Austinite Exports Football to China

Featured - Main Slider, Global China, Society & Culture — By on July 23, 2011 3:53 am

A player from Mata's team at Xie He Primary School (left) pursues the ball carrier from the Shanghai American Football League (right). The game between Xie He Primary and the SAFL was the first full-contact organized American Football game in China's history. Photo Courtesy of Paul Song

By Alex Endress
For ChinaInFocus and the Austin American-Statesman

Memo Mata came to China six years ago for a change of pace. As he put it, Mata wanted to explore the world.

Now Mata, a former Westlake High School player who suited up for Texas State, is helping mold an unlikely relationship between the National Football League and a growing Chinese fan base.

The 32-year-old Mata serves as head coach of the first Chinese youth football team in country’s history, the Sea Dragons Football Program. His team will be showcased later this year when the NFL lands in Shanghai for an international fan expo.

“People have said kids will never play football in China,” said Mata, who coaches more than three dozen 8-14-year-olds. “I want to make things happen that people say can’t happen.”

The NFL doesn’t yet sponsor teams like Mata’s Sea Dragons, but they do assist his effort in other ways.

“People who are developing and teaching football in the right ways in China- we’re supportive of,” said Richard Young, Managing Director of NFL China.

In December of 2010, the NFL brought Buffalo Bills Offensive Tackle Ed Wang to hold a clinic for Mata’s players. Wang is the first Chinese-American player to be drafted by the NFL.

“It’s awesome for [Mata] to be able to do something out there with the sports barrier and the language barrier,” said Wang, whose younger brother, David, plays for Virgina Tech.

“And on top of that, he’s done such a good job with his team.”

Before China, Mata served on active duty with the US Marine Corps from 1997-2001, moving to the reserves in 2001 and remaining there until 2008.

He also put in two years at Bobcat Stadium during the 2002 and 2003 seasons and earned a degree in History and Anthropology before moving to Guangdong in 2005. There he met his wife, Marissa, and relocated to Shanghai in 2008 to begin teaching English at Xie He Primary School.

Memo Mata is the first coach to start an all-Chinese youth football team in China. Photo by Emily Mitis

When Mata arrived at Xie He Primary, the school approached him about teaching an extracurricular class. While activities like music and art were available, Mata naturally chose to start a class about American football.

Though the Sea Dragons are currently in their off-season, during the summer Mata holds an American Football clinic every other Saturday called the “Saturday Football Smash.”

The clinics provide interested youth with a crash course in American football and help more seasoned players advance in a sport that’s only recently gained popularity in China.

Mata provides helmets, shoulder pads and jerseys for the newcomers, paid for out of his own pocket.

“I wanted to start a new sport that I’m good at and suited for,” said Winston Hsu, a 14-year-old defensive tackle for the Sea Dragons. “I like the action and contact in the sport.”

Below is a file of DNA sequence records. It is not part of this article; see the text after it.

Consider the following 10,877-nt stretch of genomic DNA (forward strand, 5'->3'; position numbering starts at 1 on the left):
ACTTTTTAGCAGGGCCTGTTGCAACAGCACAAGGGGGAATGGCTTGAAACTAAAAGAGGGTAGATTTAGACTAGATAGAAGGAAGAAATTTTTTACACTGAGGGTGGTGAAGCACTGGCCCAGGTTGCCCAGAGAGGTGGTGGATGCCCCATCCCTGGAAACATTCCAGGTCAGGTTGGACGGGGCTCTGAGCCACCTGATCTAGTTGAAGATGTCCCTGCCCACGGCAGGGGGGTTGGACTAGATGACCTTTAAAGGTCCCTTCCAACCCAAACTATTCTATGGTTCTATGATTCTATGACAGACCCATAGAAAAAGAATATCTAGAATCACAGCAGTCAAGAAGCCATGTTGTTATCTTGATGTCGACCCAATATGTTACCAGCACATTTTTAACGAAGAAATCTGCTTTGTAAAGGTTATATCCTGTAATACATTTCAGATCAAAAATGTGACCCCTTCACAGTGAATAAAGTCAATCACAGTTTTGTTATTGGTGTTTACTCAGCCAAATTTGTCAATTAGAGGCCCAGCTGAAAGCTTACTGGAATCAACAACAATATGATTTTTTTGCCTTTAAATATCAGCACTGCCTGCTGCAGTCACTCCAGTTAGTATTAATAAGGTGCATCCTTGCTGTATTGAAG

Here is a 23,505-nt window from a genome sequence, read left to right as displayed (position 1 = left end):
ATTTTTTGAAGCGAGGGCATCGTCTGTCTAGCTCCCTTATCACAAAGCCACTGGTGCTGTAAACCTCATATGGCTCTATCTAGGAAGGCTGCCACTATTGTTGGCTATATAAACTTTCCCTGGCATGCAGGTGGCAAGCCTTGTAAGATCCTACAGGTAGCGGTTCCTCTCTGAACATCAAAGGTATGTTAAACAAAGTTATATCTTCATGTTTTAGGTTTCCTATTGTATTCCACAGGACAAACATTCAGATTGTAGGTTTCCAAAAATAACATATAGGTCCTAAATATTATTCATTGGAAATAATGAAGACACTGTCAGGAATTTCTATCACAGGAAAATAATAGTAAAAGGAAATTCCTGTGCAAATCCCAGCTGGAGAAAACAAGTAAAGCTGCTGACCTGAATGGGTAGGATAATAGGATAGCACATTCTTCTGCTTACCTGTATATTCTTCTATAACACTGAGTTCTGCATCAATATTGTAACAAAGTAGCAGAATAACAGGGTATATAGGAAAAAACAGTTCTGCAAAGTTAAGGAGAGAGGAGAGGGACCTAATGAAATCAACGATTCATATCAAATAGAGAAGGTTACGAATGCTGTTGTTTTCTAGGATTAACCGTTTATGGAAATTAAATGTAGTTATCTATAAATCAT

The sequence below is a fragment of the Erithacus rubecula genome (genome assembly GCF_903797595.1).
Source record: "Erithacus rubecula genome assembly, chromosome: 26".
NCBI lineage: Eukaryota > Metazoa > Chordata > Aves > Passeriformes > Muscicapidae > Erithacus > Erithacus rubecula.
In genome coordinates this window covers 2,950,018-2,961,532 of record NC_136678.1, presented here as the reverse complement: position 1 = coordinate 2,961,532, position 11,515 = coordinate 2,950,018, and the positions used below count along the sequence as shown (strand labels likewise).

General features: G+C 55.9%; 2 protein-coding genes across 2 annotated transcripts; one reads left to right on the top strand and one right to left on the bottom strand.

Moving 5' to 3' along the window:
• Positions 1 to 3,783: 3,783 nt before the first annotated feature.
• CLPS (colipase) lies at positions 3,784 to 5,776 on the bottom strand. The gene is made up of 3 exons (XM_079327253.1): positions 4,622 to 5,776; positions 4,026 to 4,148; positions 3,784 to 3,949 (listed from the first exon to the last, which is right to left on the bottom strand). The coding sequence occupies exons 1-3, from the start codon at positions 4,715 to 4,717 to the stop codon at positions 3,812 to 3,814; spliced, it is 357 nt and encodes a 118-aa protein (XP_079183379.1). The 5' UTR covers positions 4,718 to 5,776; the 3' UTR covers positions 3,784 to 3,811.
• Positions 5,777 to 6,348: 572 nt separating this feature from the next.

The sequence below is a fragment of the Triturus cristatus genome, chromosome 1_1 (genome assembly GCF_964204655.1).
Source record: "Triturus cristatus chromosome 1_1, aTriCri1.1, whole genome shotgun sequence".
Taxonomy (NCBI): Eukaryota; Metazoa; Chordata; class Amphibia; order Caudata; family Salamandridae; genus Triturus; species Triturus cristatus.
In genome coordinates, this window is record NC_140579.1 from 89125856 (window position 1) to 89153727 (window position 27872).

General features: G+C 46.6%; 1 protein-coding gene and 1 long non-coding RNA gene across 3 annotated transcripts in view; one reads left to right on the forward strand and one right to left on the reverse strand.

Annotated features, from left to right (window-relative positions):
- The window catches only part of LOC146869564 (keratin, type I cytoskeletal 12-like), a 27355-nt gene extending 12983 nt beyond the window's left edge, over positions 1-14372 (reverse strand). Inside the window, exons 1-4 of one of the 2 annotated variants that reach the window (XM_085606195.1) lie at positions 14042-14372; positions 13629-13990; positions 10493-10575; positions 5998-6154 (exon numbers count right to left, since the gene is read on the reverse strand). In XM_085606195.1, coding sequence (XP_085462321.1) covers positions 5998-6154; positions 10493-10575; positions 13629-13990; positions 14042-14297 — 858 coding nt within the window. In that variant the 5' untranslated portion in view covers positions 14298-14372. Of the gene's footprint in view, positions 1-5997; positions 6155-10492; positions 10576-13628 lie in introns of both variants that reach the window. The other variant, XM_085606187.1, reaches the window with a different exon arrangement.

Hsu, a San Francisco 49’ers fan, became interested in football after playing catch with friends from the team during his school lunch break this past spring. He joined the team this summer after attending a Smash clinic.

“He has no interest in other kinds of sports,” said Hsu’s mom, Tiffany. “I’m not a fan, but my husband and my son really like it.”

Looking to expand it’s global market, the NFL is working to build more fans like Hsu.

“[We’ve] really just started here,” Young said. “We really need to focus on the people that are ready to adopt the NFL as a sport. In all honesty, that’s a small percentage of the people in China right now.”

Getting the Sea Dragons off the ground hasn’t been without problem.

The gear Mata initially bought—all $6,000 of it—was nearly confiscated by Xie He Primary, which claimed Mata was a school employee and should donate the balls and pads, according to Mata. After working to keep the equipment, Mata scraped the Sea Dragons’ affiliation with the school, instead offering free weekend meetings.

Despite the hurdle, Mata and the Sea Dargons have pressed on.

In November, the SAFL defeated the Sea Dragons 26-0 in the Shanghai Youth Bowl— the first full contact American football game in China’s history.

Plans for the near future include a Junior National Chinese Team for International competition to join the International Federation of American Football, and the creation of a program to facilitate high school students.

Mata plans to host a youth camp at the Star Gym Stadium in the Minghang District of Shanghai on July 25 for kids of all ages. Though the two-week camp will run about $500, inexpensive by American standards, the costs will cover equipment Mata has purchased as well as new equipment for each individual player.

“My vision,” he said,  ”is to give the kids a new dream of football.”

A dream that the NFL seems to share.

The league will host an NFL Experience expo in Shanghai on Nov. 26, inviting the public to learn more about the NFL and it’s players. Mata’s players are scheduled to showcase their talents during the expo, competing in a live scrimmage for the public’s viewing.

“We’ve spoken to these middle schools and high schools, and we can provide a fund to get them equipment,” Young said. “[But] they need coaches, they need people to play, they need referees, and that’s something that will take time to develop.”

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